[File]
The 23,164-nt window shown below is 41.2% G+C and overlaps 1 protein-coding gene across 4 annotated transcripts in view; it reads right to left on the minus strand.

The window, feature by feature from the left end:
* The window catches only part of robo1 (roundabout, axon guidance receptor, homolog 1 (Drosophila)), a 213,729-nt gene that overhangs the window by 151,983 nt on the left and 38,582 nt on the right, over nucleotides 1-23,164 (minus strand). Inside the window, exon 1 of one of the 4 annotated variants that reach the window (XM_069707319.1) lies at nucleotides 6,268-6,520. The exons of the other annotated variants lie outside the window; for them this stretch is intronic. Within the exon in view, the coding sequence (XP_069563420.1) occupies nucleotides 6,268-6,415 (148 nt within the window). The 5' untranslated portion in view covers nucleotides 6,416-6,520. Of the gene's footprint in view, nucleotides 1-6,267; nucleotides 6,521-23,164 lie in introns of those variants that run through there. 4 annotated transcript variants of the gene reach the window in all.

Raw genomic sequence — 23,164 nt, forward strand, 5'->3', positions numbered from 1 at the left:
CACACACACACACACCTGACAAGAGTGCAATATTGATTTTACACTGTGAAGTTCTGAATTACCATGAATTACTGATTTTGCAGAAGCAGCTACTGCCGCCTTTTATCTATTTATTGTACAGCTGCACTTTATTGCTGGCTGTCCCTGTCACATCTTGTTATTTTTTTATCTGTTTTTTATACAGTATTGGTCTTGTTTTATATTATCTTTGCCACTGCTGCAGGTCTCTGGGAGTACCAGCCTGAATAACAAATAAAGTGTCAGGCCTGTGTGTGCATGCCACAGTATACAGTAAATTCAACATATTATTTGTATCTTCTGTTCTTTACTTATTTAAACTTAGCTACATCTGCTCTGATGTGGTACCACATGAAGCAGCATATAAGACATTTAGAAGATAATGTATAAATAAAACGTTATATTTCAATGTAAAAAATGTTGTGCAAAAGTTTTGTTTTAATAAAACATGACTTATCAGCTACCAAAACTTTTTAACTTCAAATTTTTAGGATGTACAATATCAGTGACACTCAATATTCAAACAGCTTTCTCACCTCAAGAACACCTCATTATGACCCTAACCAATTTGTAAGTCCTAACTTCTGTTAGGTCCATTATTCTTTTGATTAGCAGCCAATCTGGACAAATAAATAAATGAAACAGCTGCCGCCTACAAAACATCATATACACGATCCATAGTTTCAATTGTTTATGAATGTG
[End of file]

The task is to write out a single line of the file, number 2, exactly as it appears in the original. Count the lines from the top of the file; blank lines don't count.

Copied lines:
The window, feature by feature from the left end: